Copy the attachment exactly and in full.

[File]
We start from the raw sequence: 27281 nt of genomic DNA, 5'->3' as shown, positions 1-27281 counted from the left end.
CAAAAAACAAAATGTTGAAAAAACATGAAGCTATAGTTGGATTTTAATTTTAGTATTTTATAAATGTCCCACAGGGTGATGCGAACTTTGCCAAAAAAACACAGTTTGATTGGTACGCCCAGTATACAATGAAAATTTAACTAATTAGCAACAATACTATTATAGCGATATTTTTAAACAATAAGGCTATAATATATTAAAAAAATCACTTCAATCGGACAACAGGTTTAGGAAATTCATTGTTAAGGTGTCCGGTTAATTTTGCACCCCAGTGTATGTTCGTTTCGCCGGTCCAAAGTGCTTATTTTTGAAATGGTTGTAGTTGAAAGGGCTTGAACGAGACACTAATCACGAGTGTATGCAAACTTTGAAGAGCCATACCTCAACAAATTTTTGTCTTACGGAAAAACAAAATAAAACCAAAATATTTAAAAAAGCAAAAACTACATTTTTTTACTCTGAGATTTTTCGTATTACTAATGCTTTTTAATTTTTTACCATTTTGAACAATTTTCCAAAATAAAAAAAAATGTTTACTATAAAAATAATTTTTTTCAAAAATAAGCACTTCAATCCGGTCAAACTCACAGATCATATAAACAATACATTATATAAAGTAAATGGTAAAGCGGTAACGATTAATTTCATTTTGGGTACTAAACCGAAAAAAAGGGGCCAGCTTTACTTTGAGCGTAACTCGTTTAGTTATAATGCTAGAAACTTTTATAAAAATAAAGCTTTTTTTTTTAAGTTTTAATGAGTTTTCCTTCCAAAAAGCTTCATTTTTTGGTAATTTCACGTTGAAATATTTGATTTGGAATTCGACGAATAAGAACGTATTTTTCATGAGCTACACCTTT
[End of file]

We start from the raw sequence: 27281 nt of genomic DNA, 5'->3' as shown, positions 1-27281 counted from the left end.
CAAAAAACAAAATGTTGAAAAAACATGAAGCTATAGTTGGATTTTAATTTTAGTATTTTATAAATGTCCCACAGGGTGATGCGAACTTTGCCAAAAAAACACAGTTTGATTGGTACGCCCAGTATACAATGAAAATTTAACTAATTAGCAACAATACTATTATAGCGATATTTTTAAACAATAAGGCTATAATATATTAAAAAAATCACTTCAATCGGACAACAGGTTTAGGAAATTCATTGTTAAGGTGTCCGGTTAATTTTGCACCCCAGTGTATGTTCGTTTCGCCGGTCCAAAGTGCTTATTTTTGAAATGGTTGTAGTTGAAAGGGCTTGAACGAGACACTAATCACGAGTGTATGCAAACTTTGAAGAGCCATACCTCAACAAATTTTTGTCTTACGGAAAAACAAAATAAAACCAAAATATTTAAAAAAGCAAAAACTACATTTTTTTACTCTGAGATTTTTCGTATTACTAATGCTTTTTAATTTTTTACCATTTTGAACAATTTTCCAAAATAAAAAAAAATGTTTACTATAAAAATAATTTTTTTCAAAAATAAGCACTTCAATCCGGTCAAACTCACAGATCATATAAACAATACATTATATAAAGTAAATGGTAAAGCGGTAACGATTAATTTCATTTTGGGTACTAAACCGAAAAAAAGGGGCCAGCTTTACTTTGAGCGTAACTCGTTTAGTTATAATGCTAGAAACTTTTATAAAAATAAAGCTTTTTTTTTTAAGTTTTAATGAGTTTTCCTTCCAAAAAGCTTCATTTTTTGGTAATTTCACGTTGAAATATTTGATTTGGAATTCGACGAATAAGAACGTATTTTTCATGAGCTACACCTTT